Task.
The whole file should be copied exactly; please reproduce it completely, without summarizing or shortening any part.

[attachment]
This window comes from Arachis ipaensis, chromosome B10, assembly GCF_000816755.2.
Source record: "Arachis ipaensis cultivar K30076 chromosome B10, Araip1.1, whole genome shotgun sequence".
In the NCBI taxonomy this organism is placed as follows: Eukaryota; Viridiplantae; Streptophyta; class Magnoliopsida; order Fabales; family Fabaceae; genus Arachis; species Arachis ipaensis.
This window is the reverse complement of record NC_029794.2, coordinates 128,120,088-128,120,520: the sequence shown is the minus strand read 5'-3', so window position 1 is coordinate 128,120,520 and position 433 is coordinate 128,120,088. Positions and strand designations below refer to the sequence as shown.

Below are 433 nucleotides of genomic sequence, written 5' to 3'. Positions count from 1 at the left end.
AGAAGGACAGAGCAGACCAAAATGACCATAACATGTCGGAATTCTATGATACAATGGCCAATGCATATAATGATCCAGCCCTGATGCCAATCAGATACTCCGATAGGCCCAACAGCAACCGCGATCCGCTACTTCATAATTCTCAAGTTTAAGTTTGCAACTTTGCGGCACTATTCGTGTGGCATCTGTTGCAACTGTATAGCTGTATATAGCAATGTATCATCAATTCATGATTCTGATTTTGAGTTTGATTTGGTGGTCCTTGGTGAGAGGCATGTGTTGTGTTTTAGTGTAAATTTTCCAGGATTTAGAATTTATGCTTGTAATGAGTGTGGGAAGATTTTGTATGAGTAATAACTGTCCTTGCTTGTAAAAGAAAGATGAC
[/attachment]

This window comes from Arachis ipaensis, chromosome B10, assembly GCF_000816755.2.
Source record: "Arachis ipaensis cultivar K30076 chromosome B10, Araip1.1, whole genome shotgun sequence".
In the NCBI taxonomy this organism is placed as follows: Eukaryota; Viridiplantae; Streptophyta; class Magnoliopsida; order Fabales; family Fabaceae; genus Arachis; species Arachis ipaensis.
This window is the reverse complement of record NC_029794.2, coordinates 128,120,088-128,120,520: the sequence shown is the minus strand read 5'-3', so window position 1 is coordinate 128,120,520 and position 433 is coordinate 128,120,088. Positions and strand designations below refer to the sequence as shown.

Below are 433 nucleotides of genomic sequence, written 5' to 3'. Positions count from 1 at the left end.
AGAAGGACAGAGCAGACCAAAATGACCATAACATGTCGGAATTCTATGATACAATGGCCAATGCATATAATGATCCAGCCCTGATGCCAATCAGATACTCCGATAGGCCCAACAGCAACCGCGATCCGCTACTTCATAATTCTCAAGTTTAAGTTTGCAACTTTGCGGCACTATTCGTGTGGCATCTGTTGCAACTGTATAGCTGTATATAGCAATGTATCATCAATTCATGATTCTGATTTTGAGTTTGATTTGGTGGTCCTTGGTGAGAGGCATGTGTTGTGTTTTAGTGTAAATTTTCCAGGATTTAGAATTTATGCTTGTAATGAGTGTGGGAAGATTTTGTATGAGTAATAACTGTCCTTGCTTGTAAAAGAAAGATGAC